If you could shed some light on which size would work, that would be great.


    1. You can definitely use a metric thread for the tee but. Just be sure to get a compatible bolt. You’ll have to adjust the dimensions too. I believe a M10 has 10 threads per cm.

  14. Hi, I made a simple version with a fixed arm length (29cm) on arduino – it works. Now i bought the esp8266 module in the form of NodeMcu v3 for the short arm version and i am trying to upload your code. Unfortunately, after uploading the project, the module resets every 6-7 seconds displaying the following data :
    ets Jan 8 2013,rst cause:4, boot mode:(3,6)

    wdt reset
    load 0x4010f000, len 1392, room 16
    tail 0
    chksum 0xd0
    csum 0xd0

    what am I doing wrong?

  15. Hi,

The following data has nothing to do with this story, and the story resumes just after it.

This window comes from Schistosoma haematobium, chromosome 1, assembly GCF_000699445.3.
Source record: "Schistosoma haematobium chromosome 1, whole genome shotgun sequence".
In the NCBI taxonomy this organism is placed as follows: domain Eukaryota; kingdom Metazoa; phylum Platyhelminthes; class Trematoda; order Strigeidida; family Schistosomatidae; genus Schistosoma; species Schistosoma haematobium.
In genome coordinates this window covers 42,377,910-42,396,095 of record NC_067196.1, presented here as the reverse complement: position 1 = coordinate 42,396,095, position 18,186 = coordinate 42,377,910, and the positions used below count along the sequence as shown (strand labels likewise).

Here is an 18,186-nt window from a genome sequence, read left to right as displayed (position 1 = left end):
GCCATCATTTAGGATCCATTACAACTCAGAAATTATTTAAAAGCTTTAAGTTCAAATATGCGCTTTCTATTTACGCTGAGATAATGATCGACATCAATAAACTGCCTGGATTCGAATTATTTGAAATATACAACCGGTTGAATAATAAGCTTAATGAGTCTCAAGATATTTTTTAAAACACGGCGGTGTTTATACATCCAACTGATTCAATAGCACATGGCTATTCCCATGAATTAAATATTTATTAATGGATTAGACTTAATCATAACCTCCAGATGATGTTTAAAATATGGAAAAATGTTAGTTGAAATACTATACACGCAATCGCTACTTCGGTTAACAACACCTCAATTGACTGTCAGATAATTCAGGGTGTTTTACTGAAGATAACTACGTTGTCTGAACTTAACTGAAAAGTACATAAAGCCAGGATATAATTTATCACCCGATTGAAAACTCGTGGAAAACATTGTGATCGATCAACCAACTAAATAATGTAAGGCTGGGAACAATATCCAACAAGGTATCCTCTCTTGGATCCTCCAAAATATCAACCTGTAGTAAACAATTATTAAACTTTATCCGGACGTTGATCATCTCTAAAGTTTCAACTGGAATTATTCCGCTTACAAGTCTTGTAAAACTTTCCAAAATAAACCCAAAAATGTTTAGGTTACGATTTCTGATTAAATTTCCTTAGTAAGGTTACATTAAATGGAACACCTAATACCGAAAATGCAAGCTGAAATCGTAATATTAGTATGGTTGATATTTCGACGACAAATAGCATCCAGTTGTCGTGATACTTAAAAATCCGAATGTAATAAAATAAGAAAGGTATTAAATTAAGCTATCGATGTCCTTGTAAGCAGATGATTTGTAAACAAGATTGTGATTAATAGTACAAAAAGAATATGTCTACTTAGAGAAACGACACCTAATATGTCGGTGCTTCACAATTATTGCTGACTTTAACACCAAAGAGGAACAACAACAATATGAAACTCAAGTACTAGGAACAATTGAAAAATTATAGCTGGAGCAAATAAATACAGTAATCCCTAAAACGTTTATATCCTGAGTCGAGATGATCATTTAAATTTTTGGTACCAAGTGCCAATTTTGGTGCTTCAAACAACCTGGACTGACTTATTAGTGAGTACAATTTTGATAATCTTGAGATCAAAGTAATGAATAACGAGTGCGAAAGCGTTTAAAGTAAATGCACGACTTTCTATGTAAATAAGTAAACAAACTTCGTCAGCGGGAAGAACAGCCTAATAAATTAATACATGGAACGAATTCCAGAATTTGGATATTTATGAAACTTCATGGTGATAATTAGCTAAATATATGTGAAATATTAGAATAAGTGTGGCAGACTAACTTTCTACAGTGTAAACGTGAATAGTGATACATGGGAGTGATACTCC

First of all, an amazing project and well done to you. I have a question: Is the size of the wooden boards important? What dimensions did you use?

  16. Hi Patel

    I had the same error, you need to downgrade the ESP library in the Arduino IDE to 2.4.2.

    Could anyone advise me how to attach the switch please? I’ve got everything else working but cannot see how the switch connects?

    1. Thanks for finding the fix for that error. I should see what the problem is and update the code.

      The switch that controls the rewinds and stuff? Oh yeah sorry I did not show that. It’s just a connection from the digital input GPIO pin to ground.

      1. Thanks for the quick reply, sorted now. Works beautifully.

        There’s nothing wrong with the code, from what I’ve read there are issues with later versions of the ESP manager with regard to interrupts, they can be solved by changing the code but it’s much easier to downgrade the board manager. (I’m no expert, this is info from googling).